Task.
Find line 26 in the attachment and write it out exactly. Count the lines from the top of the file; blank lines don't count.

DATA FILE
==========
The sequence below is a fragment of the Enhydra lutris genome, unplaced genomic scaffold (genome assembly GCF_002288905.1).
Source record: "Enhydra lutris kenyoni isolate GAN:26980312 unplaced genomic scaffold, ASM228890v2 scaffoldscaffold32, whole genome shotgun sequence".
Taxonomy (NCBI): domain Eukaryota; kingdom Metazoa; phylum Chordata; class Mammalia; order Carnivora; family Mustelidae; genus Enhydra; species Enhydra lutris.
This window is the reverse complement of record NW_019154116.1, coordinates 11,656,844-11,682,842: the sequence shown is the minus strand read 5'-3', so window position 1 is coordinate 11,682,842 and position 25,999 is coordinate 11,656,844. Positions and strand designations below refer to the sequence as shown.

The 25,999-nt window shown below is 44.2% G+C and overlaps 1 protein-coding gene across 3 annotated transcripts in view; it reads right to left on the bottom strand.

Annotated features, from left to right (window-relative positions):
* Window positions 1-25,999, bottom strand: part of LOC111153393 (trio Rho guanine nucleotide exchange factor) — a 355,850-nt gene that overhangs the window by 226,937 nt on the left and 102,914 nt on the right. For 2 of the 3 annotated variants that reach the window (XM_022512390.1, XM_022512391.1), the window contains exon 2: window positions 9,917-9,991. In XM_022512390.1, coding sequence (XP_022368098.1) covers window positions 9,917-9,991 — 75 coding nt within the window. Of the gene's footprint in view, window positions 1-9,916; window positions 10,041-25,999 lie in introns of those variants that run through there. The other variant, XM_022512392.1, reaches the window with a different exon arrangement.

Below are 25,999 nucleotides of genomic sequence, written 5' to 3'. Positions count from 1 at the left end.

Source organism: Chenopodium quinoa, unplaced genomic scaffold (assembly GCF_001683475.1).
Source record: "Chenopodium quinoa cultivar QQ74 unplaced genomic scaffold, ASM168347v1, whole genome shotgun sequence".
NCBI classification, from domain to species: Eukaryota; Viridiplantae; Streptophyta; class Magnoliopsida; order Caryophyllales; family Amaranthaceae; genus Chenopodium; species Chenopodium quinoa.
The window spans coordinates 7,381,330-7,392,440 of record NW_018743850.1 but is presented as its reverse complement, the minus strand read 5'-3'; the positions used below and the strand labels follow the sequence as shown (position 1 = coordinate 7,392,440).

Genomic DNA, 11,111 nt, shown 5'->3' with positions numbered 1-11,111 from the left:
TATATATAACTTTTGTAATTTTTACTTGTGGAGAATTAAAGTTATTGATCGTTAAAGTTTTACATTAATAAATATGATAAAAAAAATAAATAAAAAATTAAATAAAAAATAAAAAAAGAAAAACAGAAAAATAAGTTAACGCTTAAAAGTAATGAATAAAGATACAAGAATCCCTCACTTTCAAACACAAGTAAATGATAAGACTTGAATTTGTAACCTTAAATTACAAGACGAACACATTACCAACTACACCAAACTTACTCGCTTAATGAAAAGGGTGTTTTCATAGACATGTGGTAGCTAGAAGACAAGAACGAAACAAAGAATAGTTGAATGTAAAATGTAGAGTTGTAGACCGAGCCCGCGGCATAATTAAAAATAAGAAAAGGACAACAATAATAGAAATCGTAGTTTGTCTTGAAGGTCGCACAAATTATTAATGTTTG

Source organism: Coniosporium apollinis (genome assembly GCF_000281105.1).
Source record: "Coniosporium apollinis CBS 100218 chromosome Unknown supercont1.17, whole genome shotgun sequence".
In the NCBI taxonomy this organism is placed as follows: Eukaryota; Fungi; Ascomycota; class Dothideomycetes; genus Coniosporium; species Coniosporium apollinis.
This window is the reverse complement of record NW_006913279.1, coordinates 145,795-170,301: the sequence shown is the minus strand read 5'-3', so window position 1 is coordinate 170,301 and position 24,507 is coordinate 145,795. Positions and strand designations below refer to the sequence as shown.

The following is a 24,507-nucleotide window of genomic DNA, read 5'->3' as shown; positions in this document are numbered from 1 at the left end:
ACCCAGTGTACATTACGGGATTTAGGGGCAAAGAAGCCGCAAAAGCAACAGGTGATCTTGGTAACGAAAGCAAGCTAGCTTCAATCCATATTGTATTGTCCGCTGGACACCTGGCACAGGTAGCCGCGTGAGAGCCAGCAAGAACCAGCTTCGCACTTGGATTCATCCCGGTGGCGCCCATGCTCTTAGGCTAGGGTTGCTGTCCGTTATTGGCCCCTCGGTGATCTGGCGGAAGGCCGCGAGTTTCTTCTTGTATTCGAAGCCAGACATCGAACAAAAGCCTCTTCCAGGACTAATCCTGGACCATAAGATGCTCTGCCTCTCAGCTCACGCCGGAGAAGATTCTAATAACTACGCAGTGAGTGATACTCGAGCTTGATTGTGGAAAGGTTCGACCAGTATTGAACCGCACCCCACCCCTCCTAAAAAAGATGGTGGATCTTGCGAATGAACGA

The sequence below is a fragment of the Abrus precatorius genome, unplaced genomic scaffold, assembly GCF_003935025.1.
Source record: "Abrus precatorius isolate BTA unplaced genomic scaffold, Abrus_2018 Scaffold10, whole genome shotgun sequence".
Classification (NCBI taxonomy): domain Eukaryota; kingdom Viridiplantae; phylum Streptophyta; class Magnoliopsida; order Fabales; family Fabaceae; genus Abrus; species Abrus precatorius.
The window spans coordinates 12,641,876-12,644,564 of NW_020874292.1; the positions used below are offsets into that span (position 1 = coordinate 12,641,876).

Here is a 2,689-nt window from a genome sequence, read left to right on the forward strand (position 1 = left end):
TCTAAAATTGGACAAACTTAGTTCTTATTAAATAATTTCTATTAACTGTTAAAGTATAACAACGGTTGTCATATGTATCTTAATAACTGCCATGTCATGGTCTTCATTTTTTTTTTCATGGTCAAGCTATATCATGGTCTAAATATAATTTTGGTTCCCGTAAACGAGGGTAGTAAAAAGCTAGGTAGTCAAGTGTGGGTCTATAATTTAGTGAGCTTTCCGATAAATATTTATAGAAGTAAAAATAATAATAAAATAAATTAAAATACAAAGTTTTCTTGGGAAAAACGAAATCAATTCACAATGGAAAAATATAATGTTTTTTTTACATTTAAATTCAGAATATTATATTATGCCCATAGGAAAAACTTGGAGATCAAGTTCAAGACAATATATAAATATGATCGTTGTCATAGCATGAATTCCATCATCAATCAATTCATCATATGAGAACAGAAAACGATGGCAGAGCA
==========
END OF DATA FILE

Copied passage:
TCTAAAATTGGACAAACTTAGTTCTTATTAAATAATTTCTATTAACTGTTAAAGTATAACAACGGTTGTCATATGTATCTTAATAACTGCCATGTCATGGTCTTCATTTTTTTTTTCATGGTCAAGCTATATCATGGTCTAAATATAATTTTGGTTCCCGTAAACGAGGGTAGTAAAAAGCTAGGTAGTCAAGTGTGGGTCTATAATTTAGTGAGCTTTCCGATAAATATTTATAGAAGTAAAAATAATAATAAAATAAATTAAAATACAAAGTTTTCTTGGGAAAAACGAAATCAATTCACAATGGAAAAATATAATGTTTTTTTTACATTTAAATTCAGAATATTATATTATGCCCATAGGAAAAACTTGGAGATCAAGTTCAAGACAATATATAAATATGATCGTTGTCATAGCATGAATTCCATCATCAATCAATTCATCATATGAGAACAGAAAACGATGGCAGAGCA